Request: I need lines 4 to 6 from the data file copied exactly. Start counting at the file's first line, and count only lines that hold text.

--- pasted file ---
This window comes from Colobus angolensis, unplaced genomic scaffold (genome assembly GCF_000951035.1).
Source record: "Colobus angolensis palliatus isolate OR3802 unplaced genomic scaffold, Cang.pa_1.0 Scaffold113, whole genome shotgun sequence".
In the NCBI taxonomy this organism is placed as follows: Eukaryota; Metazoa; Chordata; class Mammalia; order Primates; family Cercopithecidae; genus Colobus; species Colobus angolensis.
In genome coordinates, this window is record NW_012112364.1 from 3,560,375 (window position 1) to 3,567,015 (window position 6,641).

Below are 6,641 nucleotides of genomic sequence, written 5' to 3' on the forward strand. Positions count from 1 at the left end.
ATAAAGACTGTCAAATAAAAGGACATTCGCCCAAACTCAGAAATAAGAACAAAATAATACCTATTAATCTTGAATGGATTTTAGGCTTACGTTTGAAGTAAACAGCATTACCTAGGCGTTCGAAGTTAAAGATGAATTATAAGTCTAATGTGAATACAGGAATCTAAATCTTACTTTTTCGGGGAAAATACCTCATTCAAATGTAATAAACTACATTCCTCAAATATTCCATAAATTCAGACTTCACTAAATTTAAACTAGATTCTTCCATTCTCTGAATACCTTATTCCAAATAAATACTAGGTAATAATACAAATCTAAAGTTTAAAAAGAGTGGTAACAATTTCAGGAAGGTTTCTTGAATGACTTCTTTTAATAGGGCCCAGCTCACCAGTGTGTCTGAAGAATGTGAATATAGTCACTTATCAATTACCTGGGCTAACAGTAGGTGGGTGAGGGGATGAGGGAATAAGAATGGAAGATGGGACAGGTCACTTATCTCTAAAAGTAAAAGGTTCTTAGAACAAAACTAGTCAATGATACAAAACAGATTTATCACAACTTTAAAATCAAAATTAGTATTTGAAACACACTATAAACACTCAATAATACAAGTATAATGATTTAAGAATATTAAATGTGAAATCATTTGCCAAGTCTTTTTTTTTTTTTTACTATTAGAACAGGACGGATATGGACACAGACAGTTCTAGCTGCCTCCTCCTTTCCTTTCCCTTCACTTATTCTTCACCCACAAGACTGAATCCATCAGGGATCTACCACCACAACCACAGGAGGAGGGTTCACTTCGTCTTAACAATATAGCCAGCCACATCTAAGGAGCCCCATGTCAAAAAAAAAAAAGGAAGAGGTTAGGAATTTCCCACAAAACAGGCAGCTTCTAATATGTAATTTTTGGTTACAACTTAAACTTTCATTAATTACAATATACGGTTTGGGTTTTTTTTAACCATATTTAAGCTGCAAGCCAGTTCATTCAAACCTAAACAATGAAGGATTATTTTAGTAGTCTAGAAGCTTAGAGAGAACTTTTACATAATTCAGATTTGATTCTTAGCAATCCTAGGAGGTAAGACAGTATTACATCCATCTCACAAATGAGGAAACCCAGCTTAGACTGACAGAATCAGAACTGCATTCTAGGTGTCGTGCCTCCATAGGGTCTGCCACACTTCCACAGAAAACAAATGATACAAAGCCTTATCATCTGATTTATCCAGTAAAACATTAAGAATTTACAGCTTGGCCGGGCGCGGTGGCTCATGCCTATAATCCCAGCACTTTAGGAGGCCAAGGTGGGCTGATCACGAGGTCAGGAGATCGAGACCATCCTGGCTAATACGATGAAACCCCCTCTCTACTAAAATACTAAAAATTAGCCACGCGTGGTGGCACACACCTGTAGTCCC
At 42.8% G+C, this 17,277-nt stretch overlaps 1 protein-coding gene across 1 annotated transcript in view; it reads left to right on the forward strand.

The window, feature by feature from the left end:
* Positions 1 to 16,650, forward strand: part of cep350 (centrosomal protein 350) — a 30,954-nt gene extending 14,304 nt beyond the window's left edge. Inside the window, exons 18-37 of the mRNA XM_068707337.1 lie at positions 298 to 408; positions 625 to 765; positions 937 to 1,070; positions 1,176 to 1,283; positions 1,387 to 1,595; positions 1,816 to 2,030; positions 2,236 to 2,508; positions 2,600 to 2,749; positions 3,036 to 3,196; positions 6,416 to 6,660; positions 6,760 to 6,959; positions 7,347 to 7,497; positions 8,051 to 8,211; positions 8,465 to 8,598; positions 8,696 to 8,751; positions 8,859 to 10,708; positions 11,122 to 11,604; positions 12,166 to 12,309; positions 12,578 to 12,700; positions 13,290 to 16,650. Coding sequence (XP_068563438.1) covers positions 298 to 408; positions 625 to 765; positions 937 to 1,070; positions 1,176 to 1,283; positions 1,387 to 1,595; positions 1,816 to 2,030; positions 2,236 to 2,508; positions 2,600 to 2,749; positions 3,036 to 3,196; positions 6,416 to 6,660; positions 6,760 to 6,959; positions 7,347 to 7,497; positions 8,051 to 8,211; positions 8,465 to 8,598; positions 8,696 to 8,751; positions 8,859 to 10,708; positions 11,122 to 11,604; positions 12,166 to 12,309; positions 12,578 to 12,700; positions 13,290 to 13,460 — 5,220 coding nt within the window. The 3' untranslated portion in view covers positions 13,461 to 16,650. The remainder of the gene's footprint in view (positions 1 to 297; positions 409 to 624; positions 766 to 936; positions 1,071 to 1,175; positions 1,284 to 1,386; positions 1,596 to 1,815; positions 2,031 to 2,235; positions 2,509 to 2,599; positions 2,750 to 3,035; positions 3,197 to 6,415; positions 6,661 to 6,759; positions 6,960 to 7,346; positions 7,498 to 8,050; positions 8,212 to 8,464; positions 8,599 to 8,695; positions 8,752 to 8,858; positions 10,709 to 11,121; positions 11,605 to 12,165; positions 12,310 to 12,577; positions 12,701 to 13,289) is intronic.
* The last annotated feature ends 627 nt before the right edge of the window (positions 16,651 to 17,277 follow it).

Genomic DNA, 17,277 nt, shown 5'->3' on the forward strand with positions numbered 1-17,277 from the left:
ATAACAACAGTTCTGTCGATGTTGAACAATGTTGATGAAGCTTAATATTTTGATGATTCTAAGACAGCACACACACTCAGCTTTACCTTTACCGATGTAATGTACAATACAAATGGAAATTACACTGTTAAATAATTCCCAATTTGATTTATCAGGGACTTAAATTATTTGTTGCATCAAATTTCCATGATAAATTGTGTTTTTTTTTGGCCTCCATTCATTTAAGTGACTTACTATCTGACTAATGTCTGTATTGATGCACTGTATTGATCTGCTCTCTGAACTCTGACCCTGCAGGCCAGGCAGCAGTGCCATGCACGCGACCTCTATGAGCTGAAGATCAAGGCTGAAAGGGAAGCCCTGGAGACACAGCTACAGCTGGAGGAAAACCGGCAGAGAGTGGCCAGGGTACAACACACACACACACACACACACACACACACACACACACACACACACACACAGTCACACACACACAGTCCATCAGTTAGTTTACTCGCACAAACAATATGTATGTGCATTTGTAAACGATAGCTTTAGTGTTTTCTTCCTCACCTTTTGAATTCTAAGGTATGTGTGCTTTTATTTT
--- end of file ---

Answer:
In genome coordinates, this window is record NW_012112364.1 from 3,560,375 (window position 1) to 3,567,015 (window position 6,641).

Below are 6,641 nucleotides of genomic sequence, written 5' to 3' on the forward strand. Positions count from 1 at the left end.
ATAAAGACTGTCAAATAAAAGGACATTCGCCCAAACTCAGAAATAAGAACAAAATAATACCTATTAATCTTGAATGGATTTTAGGCTTACGTTTGAAGTAAACAGCATTACCTAGGCGTTCGAAGTTAAAGATGAATTATAAGTCTAATGTGAATACAGGAATCTAAATCTTACTTTTTCGGGGAAAATACCTCATTCAAATGTAATAAACTACATTCCTCAAATATTCCATAAATTCAGACTTCACTAAATTTAAACTAGATTCTTCCATTCTCTGAATACCTTATTCCAAATAAATACTAGGTAATAATACAAATCTAAAGTTTAAAAAGAGTGGTAACAATTTCAGGAAGGTTTCTTGAATGACTTCTTTTAATAGGGCCCAGCTCACCAGTGTGTCTGAAGAATGTGAATATAGTCACTTATCAATTACCTGGGCTAACAGTAGGTGGGTGAGGGGATGAGGGAATAAGAATGGAAGATGGGACAGGTCACTTATCTCTAAAAGTAAAAGGTTCTTAGAACAAAACTAGTCAATGATACAAAACAGATTTATCACAACTTTAAAATCAAAATTAGTATTTGAAACACACTATAAACACTCAATAATACAAGTATAATGATTTAAGAATATTAAATGTGAAATCATTTGCCAAGTCTTTTTTTTTTTTTTACTATTAGAACAGGACGGATATGGACACAGACAGTTCTAGCTGCCTCCTCCTTTCCTTTCCCTTCACTTATTCTTCACCCACAAGACTGAATCCATCAGGGATCTACCACCACAACCACAGGAGGAGGGTTCACTTCGTCTTAACAATATAGCCAGCCACATCTAAGGAGCCCCATGTCAAAAAAAAAAAAGGAAGAGGTTAGGAATTTCCCACAAAACAGGCAGCTTCTAATATGTAATTTTTGGTTACAACTTAAACTTTCATTAATTACAATATACGGTTTGGGTTTTTTTTAACCATATTTAAGCTGCAAGCCAGTTCATTCAAACCTAAACAATGAAGGATTATTTTAGTAGTCTAGAAGCTTAGAGAGAACTTTTACATAATTCAGATTTGATTCTTAGCAATCCTAGGAGGTAAGACAGTATTACATCCATCTCACAAATGAGGAAACCCAGCTTAGACTGACAGAATCAGAACTGCATTCTAGGTGTCGTGCCTCCATAGGGTCTGCCACACTTCCACAGAAAACAAATGATACAAAGCCTTATCATCTGATTTATCCAGTAAAACATTAAGAATTTACAGCTTGGCCGGGCGCGGTGGCTCATGCCTATAATCCCAGCACTTTAGGAGGCCAAGGTGGGCTGATCACGAGGTCAGGAGATCGAGACCATCCTGGCTAATACGATGAAACCCCCTCTCTACTAAAATACTAAAAATTAGCCACGCGTGGTGGCACACACCTGTAGTCCC